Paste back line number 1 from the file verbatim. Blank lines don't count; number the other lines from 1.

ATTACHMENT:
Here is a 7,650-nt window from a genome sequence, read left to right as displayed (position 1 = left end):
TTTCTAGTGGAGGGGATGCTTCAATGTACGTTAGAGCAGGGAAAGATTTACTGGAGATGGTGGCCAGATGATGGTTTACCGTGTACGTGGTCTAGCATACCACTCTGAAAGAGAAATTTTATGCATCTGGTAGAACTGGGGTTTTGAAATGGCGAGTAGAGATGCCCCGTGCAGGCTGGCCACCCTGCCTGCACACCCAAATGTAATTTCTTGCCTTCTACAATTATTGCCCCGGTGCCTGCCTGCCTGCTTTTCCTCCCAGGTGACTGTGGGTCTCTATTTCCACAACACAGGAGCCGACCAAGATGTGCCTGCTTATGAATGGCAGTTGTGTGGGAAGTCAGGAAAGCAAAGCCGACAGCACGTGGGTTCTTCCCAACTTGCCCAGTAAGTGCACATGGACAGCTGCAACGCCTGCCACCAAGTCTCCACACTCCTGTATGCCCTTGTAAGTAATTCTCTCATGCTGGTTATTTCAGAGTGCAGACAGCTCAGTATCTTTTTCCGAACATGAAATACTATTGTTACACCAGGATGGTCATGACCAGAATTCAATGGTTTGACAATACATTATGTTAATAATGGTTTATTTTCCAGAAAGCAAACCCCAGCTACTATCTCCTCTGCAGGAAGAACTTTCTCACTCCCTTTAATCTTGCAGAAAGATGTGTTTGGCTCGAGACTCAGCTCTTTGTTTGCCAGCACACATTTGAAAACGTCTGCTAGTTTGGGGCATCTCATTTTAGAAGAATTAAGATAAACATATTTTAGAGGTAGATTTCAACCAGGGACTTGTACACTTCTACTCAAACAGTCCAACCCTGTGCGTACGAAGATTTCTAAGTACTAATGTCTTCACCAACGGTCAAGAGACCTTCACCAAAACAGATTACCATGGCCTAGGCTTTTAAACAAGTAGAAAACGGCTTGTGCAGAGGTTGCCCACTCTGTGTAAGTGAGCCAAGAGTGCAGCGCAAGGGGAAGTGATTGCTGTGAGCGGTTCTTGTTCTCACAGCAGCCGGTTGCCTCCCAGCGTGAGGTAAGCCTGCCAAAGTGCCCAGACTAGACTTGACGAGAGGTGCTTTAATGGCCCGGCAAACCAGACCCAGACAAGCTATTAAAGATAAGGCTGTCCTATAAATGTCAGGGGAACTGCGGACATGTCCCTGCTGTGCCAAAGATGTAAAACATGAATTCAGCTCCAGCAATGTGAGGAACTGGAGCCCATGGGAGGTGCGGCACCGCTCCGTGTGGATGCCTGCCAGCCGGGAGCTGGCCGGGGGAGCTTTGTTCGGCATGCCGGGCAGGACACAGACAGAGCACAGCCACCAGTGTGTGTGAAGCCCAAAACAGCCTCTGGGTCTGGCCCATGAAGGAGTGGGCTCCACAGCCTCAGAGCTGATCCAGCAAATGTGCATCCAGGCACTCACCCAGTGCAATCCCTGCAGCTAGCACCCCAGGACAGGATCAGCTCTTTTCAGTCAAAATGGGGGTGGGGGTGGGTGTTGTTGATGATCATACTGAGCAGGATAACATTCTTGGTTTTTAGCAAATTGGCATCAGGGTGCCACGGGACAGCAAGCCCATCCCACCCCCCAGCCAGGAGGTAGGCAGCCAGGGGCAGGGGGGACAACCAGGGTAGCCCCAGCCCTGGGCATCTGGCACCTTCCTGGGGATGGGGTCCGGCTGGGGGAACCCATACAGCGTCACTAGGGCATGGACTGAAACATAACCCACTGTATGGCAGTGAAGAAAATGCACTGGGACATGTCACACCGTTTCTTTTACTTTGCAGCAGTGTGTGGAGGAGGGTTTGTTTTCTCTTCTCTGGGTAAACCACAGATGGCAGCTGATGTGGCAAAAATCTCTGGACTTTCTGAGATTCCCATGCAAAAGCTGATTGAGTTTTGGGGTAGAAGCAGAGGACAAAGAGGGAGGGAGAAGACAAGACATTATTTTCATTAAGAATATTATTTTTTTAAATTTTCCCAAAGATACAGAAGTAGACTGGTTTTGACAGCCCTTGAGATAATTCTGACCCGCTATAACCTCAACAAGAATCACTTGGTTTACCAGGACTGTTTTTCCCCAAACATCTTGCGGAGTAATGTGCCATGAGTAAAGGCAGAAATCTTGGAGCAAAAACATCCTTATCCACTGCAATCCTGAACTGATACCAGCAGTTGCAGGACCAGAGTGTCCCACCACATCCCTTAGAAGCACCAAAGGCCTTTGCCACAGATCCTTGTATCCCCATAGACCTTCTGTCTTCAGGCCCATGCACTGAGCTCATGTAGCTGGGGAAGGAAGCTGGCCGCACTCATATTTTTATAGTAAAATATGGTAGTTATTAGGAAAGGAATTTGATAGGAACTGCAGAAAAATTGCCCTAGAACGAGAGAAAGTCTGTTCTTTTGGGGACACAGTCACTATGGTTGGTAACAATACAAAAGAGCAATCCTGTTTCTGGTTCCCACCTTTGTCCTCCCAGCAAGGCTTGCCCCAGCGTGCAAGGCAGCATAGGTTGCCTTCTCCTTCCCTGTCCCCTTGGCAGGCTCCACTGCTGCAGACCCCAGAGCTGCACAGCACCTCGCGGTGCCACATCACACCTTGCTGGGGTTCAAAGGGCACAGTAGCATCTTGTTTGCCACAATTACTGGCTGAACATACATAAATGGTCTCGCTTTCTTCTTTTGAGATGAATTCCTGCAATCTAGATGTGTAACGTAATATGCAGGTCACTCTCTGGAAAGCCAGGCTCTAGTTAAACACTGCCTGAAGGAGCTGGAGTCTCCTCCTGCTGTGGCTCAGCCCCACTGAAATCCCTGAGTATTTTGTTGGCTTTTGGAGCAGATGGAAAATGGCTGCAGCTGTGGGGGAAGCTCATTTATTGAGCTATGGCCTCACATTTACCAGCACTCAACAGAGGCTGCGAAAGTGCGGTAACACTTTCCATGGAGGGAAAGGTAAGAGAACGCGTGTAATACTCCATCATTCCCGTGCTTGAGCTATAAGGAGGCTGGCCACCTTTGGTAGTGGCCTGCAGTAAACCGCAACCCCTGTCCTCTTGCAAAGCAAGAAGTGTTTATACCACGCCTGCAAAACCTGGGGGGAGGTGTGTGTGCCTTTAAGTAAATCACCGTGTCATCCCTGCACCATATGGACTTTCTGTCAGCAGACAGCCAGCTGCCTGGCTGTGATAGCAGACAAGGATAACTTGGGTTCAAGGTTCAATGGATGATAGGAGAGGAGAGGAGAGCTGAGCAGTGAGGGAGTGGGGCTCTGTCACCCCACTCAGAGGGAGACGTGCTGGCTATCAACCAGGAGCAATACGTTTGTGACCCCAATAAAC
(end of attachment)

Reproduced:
Here is a 7,650-nt window from a genome sequence, read left to right as displayed (position 1 = left end):